18 U.S.C. Section 201 is a criminal statute that applies to private individuals and businesses as well as federal government officials and employees. With regard to private individuals and businesses, 18 U.S.C. Section 201(b) allows for criminal prosecution of anyone who:

“[D]irectly or indirectly, corruptly gives, offers or promises anything of value to any public official or person who has been selected to be a public official, or offers or promises any public official or any person who has been selected to be a public official to give anything of value to any other person or entity, with intent—(A) to influence any official act; or (B) to influence such public official or person who has been selected to be a public official to commit or aid in committing, or collude in, or allow, any fraud, or make opportunity for the commission of any fraud, on the United States; or (C) to induce such public official or such person who has been selected to be a public official to do or omit to do any act in violation of the lawful duty of such official or person . . . .”

With regard to government officials and employees, 18 U.S.C. Section 201(c) imposes criminal penalties for anyone who:

“[D]irectly or indirectly, corruptly demands, seeks, receives, accepts, or agrees to receive or accept anything of value personally or for any other person or entity, in return for: (A) being influenced in the performance of any official act; (B) being influenced to commit or aid in committing, or to collude in, or allow, any fraud, or make opportunity for the commission of any fraud, on the United States; or (C) being induced to do or omit to do any act in violation of the official duty of such official or person . . . .”

As you can see, Section 201(b) and Section 201(c) are essentially mirror images of one another. As a result, if an unlawful gift is made or received, both the person making the unlawful gift and the government official or employee who accepts the gift can face criminal prosecution in federal district court.

3. Section 3.1003 of the U.S. General Services Administration (GSA) Contractor Code of Business Ethics and Conduct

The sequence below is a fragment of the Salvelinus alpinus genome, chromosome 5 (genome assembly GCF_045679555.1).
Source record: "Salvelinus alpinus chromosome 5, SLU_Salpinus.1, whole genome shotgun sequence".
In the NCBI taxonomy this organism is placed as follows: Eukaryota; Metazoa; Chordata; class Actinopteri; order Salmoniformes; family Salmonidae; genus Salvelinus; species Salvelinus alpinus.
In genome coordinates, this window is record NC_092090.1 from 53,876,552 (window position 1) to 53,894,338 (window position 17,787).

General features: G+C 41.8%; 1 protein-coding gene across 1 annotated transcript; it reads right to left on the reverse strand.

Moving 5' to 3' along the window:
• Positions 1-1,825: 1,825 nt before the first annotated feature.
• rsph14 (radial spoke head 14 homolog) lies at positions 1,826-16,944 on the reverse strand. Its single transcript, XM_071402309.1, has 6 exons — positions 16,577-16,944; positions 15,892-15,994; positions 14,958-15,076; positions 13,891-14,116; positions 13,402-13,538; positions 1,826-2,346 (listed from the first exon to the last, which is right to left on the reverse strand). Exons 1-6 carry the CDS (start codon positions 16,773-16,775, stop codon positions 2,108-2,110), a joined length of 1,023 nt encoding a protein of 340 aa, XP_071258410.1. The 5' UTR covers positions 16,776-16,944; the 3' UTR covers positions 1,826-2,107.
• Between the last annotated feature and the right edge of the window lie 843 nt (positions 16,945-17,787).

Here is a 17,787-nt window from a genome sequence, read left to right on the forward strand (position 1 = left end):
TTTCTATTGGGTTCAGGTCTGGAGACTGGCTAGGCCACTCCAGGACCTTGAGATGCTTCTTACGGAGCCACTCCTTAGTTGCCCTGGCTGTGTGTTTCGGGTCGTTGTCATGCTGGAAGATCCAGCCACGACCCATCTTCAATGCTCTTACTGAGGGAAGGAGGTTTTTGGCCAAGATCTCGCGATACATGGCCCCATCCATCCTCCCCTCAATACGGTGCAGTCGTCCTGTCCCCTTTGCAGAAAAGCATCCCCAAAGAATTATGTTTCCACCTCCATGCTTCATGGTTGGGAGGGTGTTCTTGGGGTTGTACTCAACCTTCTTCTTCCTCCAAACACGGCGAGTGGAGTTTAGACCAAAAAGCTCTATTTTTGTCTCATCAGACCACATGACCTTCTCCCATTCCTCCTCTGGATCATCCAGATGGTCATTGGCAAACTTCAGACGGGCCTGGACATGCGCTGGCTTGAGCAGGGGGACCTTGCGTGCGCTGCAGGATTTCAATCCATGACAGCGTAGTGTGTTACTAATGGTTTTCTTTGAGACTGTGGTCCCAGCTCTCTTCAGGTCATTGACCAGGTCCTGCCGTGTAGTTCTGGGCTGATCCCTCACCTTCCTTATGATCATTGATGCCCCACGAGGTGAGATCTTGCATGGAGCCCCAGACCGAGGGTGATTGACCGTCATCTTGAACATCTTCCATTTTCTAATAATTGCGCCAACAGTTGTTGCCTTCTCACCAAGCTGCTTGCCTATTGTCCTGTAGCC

The Contractor Code of Business Ethics and Conduct (the “Contractor Code”) is a set of binding rules that applies to all contractors that do business with the federal government. Among its numerous provisions, in Section 3.1003 the Contractor Code provides that:

“[A] contractor may be suspended and/or debarred for knowing failure by a principal to timely disclose to the Government, in connection with the award, performance, or closeout of a Government contract performed by the contractor or a subcontract awarded thereunder, credible evidence of a violation of Federal criminal law involving fraud, conflict of interest, bribery, or gratuity violations . . . .”

This language encompasses unlawful bribes in violation of 18 U.S.C. Section 201(b), but it is by no means exclusive to transactions that can be characterized as bribes. As a result, government contractors must have a clear understanding of all of the relevant prohibitions, and they must adopt compliance policies and procedures that are designed specifically to prevent violations of Section 3.1003 of the Contractor Code and the laws to which it applies.

4. House Rule 25 and Senate Rule 35 (Gifts from Lobbyists)

U.S. House and Senate rules prohibit Members of Congress from accepting gifts from lobbyists. These rules establish certain categories of “acceptable gifts,” though these categories are fairly limited. Lobbyists must comply with the rules of the House and Senate as well, and lobbyists who offer prohibited gifts can face loss of registration in addition to the possibility of civil or criminal prosecution.

How We Help Our Clients Comply with the Federal Restrictions on Gifts to Government Officials

In order to help our clients avoid violating these laws and rules (among others), we provide comprehensive compliance representation which we tailor specifically to each client’s business or position within the federal government. We ensure that our clients have a clear understanding of the relevant prohibitions, and we draft compliance policies and procedures that clearly explain what is and isn’t permissible. We also conduct internal trainings for our clients, and we provide compliance advice and representation on an ongoing basis as well.

Some examples of the services we provide to our clients include:

  • Identification of all relevant laws and regulations
  • Development of internal compliance policies and procedures regarding gifts
  • Training and implementation of compliance policies and procedures regarding gifts
  • Evaluation of proposed gifts and transactions
  • Ongoing advice and representation regarding federal gift compliance

Speak with a Federal Political Law Compliance Attorney at Oberheiden P.C.

If you would like to speak with one of our attorneys about our firm’s compliance services for federal contractors, lobbyists, or government officials and employees, we encourage you to get in touch. To schedule a complimentary consultation, please call 888-680-1745 or contact us online today.